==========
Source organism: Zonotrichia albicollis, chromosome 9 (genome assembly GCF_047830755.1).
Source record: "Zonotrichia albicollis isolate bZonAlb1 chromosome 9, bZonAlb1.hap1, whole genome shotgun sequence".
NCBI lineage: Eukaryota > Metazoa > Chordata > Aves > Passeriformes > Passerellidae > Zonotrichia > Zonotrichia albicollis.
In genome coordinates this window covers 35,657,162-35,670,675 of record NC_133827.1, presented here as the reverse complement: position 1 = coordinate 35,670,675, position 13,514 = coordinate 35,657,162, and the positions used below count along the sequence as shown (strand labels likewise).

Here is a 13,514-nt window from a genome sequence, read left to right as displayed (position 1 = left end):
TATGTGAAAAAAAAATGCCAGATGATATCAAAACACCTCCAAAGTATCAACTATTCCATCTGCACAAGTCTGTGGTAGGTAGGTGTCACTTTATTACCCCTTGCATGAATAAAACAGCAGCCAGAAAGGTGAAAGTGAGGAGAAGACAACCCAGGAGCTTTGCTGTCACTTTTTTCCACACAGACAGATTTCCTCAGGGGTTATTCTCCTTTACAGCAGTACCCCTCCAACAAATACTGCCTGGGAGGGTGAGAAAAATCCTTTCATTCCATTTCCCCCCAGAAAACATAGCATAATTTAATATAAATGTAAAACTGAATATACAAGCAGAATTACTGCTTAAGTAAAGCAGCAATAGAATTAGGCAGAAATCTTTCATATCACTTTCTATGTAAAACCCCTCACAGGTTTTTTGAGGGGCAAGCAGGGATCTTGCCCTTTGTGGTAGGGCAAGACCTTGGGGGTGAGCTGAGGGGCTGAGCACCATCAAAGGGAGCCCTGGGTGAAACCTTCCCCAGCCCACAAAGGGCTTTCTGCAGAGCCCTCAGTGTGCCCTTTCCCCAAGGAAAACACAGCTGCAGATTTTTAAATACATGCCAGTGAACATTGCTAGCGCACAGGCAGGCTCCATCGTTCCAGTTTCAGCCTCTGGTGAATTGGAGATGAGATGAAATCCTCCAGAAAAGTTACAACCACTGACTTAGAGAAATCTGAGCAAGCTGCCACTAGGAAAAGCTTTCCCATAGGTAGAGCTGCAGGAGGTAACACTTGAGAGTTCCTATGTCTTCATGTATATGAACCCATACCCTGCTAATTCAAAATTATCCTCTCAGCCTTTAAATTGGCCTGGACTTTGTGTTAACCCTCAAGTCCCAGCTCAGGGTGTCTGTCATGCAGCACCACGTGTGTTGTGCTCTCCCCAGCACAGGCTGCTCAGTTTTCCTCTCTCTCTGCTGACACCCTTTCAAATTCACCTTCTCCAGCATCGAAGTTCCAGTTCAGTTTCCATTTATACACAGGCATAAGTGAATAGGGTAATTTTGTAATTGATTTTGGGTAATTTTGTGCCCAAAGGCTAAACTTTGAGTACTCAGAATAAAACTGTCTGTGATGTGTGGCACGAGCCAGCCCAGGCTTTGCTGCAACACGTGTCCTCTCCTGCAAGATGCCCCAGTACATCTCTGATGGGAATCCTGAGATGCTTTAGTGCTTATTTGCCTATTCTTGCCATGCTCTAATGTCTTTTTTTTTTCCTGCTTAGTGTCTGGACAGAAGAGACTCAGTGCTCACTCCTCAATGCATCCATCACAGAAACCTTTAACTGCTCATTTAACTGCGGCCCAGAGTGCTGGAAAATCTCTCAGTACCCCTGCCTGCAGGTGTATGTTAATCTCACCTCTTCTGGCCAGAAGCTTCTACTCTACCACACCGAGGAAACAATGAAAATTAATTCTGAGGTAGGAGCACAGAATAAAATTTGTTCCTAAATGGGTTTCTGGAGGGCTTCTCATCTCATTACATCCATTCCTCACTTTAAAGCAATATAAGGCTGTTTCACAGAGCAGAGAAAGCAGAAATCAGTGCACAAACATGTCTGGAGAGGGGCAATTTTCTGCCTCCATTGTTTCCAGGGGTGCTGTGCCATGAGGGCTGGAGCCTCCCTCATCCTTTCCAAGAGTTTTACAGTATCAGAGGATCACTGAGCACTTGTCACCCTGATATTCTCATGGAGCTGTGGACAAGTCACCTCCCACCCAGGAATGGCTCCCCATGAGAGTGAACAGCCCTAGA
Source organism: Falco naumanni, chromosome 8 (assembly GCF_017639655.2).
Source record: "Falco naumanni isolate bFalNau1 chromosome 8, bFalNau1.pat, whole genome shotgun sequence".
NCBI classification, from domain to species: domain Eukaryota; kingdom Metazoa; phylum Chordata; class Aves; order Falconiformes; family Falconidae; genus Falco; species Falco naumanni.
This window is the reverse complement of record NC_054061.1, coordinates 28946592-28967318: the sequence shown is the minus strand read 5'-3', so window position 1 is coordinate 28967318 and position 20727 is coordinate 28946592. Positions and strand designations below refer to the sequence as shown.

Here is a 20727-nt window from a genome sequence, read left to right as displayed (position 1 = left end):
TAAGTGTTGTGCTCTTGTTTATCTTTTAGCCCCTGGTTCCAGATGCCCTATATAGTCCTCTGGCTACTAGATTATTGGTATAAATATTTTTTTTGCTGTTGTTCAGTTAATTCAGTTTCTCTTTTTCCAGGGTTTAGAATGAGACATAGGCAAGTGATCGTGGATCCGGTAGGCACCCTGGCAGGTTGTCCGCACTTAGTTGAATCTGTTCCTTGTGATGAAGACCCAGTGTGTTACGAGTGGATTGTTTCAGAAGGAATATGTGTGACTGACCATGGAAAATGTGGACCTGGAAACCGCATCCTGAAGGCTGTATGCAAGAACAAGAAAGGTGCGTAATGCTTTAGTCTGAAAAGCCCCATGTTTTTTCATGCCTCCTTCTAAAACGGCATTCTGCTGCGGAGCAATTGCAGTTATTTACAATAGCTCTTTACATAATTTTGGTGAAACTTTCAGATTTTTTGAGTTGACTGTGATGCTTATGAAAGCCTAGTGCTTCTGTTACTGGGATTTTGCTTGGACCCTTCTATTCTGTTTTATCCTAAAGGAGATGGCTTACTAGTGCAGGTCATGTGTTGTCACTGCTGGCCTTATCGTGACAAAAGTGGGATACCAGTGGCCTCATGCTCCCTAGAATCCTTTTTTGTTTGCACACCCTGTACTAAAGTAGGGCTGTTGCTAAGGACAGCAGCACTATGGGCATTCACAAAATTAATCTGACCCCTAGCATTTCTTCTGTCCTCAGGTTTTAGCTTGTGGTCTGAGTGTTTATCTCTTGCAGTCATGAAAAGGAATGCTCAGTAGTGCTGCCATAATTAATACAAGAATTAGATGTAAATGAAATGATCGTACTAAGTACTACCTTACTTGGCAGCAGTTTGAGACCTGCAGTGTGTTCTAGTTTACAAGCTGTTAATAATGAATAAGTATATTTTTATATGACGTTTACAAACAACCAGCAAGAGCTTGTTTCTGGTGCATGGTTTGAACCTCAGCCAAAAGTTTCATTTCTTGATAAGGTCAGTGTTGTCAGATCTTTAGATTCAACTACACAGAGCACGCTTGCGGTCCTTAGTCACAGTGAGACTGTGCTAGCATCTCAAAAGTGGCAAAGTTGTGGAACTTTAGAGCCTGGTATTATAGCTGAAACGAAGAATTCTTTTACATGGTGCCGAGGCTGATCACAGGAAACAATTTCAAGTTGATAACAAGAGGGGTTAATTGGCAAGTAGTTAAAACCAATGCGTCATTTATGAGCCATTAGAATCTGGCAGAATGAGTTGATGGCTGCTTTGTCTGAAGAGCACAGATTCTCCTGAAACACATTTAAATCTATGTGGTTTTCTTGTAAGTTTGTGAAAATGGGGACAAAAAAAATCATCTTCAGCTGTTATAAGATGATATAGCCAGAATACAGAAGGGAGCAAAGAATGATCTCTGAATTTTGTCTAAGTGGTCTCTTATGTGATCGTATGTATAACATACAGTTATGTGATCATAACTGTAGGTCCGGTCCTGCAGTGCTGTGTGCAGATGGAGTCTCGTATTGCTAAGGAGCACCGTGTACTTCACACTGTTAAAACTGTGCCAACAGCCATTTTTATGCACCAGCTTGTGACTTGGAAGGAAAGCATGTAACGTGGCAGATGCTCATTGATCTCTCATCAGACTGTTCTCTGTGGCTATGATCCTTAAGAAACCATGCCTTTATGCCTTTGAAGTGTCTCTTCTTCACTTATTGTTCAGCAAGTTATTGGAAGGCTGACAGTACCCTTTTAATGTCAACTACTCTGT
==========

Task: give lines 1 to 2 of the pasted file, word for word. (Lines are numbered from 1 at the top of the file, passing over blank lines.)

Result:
Source organism: Zonotrichia albicollis, chromosome 9 (genome assembly GCF_047830755.1).
Source record: "Zonotrichia albicollis isolate bZonAlb1 chromosome 9, bZonAlb1.hap1, whole genome shotgun sequence".